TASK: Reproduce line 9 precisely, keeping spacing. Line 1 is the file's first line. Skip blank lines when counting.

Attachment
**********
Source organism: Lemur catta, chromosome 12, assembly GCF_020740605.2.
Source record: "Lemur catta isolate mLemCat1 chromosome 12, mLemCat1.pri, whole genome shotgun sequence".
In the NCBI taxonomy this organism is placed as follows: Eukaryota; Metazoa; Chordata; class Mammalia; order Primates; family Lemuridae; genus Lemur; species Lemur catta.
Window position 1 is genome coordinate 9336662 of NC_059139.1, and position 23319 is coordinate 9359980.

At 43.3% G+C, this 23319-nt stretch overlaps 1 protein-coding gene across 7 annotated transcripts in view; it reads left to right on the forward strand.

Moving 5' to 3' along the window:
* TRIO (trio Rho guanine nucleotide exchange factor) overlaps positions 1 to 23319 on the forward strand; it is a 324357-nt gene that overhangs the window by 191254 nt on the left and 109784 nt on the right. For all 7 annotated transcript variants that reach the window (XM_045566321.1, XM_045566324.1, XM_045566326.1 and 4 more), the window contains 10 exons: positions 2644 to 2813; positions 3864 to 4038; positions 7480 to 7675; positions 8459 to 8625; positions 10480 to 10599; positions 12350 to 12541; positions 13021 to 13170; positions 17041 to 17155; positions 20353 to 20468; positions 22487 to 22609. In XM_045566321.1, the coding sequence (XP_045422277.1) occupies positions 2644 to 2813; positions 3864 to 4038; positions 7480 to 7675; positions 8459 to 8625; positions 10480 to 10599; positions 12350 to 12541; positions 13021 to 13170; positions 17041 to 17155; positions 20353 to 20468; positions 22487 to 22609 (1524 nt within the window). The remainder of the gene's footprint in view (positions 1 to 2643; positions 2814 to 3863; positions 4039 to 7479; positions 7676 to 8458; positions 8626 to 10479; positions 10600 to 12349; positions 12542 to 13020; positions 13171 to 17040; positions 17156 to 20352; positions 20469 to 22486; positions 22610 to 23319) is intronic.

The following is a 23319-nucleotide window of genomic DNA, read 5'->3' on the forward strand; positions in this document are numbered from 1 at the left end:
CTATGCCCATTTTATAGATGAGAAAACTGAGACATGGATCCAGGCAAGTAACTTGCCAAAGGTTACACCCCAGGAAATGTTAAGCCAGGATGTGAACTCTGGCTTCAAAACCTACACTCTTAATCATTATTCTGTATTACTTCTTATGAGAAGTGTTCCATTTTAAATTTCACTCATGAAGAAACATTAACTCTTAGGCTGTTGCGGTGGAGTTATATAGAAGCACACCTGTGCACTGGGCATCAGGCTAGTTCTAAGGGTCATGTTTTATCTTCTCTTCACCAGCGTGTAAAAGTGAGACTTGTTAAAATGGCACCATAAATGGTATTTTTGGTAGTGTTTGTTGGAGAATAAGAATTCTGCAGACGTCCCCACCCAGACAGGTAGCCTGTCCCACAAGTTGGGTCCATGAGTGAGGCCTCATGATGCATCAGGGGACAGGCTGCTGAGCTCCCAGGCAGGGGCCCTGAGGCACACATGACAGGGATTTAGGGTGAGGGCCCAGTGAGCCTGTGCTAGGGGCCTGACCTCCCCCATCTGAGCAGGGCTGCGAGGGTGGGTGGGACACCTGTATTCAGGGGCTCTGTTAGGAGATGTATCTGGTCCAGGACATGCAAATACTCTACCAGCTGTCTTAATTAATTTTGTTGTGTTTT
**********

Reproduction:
CTATGCCCATTTTATAGATGAGAAAACTGAGACATGGATCCAGGCAAGTAACTTGCCAAAGGTTACACCCCAGGAAATGTTAAGCCAGGATGTGAACTCTGGCTTCAAAACCTACACTCTTAATCATTATTCTGTATTACTTCTTATGAGAAGTGTTCCATTTTAAATTTCACTCATGAAGAAACATTAACTCTTAGGCTGTTGCGGTGGAGTTATATAGAAGCACACCTGTGCACTGGGCATCAGGCTAGTTCTAAGGGTCATGTTTTATCTTCTCTTCACCAGCGTGTAAAAGTGAGACTTGTTAAAATGGCACCATAAATGGTATTTTTGGTAGTGTTTGTTGGAGAATAAGAATTCTGCAGACGTCCCCACCCAGACAGGTAGCCTGTCCCACAAGTTGGGTCCATGAGTGAGGCCTCATGATGCATCAGGGGACAGGCTGCTGAGCTCCCAGGCAGGGGCCCTGAGGCACACATGACAGGGATTTAGGGTGAGGGCCCAGTGAGCCTGTGCTAGGGGCCTGACCTCCCCCATCTGAGCAGGGCTGCGAGGGTGGGTGGGACACCTGTATTCAGGGGCTCTGTTAGGAGATGTATCTGGTCCAGGACATGCAAATACTCTACCAGCTGTCTTAATTAATTTTGTTGTGTTTT